‘From a markets perspective, it’s going to be interesting. There probably will be some really scary moments in corporate credit.’
Paul Tudor Jones, a hedge-fund luminary, said he’s stress-testing his portfolio of corporate debt because he expects a tumultuous road ahead on the back of the Federal Reserve’s apparent commitment to normalizing interest rates and buttressed by corporate tax cuts from the Trump administration.
Speaking at an economic forum in Greenwich, Conn., a hotbed for hedge funds, Jones said the Fed faces real challenges amid “the end of a 10-year run” of economic growth that many anticipate will soon come to a screeching, cyclical end.
Jones is widely credited with predicting, and profiting, from the stock-market crash on Oct. 19, 1987, which saw the Dow Jones Industrial Average DJIA, -1.56% lose nearly 23% of its value, marking the largest one-day percentage decline for the blue-chip benchmark in its history.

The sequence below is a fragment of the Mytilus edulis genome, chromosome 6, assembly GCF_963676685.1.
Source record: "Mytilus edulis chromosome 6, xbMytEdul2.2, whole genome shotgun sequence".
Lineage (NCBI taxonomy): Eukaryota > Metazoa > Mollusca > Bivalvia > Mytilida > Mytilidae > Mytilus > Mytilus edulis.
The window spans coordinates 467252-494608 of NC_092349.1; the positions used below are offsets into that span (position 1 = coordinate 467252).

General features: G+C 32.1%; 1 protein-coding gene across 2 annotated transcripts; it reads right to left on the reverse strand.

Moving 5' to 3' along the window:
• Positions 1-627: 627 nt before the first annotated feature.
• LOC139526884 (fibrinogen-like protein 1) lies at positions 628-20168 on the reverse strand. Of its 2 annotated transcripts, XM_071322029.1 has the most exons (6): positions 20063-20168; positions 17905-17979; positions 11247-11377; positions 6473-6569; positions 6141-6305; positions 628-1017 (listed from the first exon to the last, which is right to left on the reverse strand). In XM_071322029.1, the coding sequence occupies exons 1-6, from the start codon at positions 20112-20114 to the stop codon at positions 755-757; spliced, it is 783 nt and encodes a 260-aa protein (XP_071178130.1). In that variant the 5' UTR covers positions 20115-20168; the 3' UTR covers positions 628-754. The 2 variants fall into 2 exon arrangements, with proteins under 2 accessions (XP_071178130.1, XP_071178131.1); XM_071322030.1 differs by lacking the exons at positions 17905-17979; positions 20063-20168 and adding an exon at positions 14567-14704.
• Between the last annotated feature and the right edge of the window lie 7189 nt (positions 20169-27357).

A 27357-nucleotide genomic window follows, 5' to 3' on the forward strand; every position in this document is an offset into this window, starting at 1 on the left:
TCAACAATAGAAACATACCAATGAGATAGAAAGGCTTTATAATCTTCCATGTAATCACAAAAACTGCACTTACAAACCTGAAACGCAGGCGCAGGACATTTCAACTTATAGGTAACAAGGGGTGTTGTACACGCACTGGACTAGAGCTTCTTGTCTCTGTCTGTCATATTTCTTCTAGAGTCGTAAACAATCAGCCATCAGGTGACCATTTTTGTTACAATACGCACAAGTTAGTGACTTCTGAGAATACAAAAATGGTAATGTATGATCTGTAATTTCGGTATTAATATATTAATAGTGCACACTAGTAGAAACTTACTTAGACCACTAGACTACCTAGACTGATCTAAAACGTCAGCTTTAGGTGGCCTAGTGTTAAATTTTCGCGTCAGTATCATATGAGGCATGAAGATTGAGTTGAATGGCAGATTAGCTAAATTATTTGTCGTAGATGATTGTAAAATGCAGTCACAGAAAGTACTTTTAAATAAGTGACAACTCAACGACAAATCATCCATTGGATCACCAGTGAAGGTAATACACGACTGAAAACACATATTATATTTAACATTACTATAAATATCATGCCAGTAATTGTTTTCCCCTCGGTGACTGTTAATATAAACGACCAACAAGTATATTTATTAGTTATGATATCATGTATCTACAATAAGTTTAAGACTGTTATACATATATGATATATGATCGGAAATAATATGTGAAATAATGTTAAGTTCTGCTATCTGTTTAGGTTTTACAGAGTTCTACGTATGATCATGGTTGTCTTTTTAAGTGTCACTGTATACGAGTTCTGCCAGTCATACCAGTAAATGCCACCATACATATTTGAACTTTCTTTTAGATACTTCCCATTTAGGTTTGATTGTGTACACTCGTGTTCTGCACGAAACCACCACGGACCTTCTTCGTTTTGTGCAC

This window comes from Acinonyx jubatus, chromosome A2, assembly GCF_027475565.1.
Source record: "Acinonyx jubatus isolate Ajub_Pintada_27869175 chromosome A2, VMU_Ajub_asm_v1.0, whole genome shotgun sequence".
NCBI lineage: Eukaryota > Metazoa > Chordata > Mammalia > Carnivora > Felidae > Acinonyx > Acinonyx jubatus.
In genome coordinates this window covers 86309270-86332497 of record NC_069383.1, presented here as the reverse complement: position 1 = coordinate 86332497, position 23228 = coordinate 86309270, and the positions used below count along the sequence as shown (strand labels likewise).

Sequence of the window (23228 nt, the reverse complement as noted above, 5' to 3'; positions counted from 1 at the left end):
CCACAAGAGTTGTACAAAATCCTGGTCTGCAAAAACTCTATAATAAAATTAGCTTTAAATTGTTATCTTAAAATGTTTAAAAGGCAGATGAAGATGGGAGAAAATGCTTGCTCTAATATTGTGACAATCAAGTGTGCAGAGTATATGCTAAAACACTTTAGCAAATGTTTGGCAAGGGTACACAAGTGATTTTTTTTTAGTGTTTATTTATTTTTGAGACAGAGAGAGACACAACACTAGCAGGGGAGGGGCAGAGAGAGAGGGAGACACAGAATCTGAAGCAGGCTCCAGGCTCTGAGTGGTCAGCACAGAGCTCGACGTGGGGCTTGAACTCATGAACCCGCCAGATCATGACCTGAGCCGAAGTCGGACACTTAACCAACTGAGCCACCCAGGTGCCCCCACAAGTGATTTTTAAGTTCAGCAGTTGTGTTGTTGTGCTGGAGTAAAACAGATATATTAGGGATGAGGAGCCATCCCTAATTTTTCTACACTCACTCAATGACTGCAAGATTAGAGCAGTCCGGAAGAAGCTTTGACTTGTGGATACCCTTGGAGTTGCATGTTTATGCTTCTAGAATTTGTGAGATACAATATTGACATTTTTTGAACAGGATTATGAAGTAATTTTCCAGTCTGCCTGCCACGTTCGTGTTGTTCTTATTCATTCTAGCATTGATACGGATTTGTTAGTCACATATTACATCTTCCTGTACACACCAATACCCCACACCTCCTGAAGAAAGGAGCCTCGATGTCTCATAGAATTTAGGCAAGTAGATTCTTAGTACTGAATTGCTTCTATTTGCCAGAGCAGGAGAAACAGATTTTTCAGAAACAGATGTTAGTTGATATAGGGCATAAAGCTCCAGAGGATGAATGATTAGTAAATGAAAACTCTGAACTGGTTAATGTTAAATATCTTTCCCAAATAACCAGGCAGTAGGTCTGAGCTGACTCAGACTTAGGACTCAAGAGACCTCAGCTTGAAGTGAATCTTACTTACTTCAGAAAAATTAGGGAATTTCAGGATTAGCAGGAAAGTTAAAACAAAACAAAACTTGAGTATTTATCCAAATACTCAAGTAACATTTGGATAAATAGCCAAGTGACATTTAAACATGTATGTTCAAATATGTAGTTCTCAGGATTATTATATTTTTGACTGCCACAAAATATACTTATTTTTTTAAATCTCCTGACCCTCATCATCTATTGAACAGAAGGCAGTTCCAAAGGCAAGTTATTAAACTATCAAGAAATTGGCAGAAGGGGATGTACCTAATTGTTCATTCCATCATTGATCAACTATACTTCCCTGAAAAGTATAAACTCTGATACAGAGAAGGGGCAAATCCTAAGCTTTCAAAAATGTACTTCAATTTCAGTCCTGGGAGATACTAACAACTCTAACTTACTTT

In the past and during his talk in Greenwich, Jones said he believes that bonds and stocks are overvalued in an environment that had been underpinned by easy-money policies from central banks across the global.
He’s not alone.
The biggest threat to financial stability comes from the elevated level of the stock market and the sensitivity of bond prices to interest rates, says the conclusion of the Treasury Department’s Office of Financial Research, which on Thursday published its annual report to Congress. It called the overall threat to financial stability as “medium.”
Conventional wisdom holds that if rates climb too rapidly it could create a headwind for many assets because rising rates mean increased borrowing costs for corporations and richer yields can also undercut demand for stocks, compared against the perception of bonds as risk-free assets.
Full article: Hedge-fund boss who predicted ‘87 crash says get ready for some ‘really scary moments’ (MarketWatch)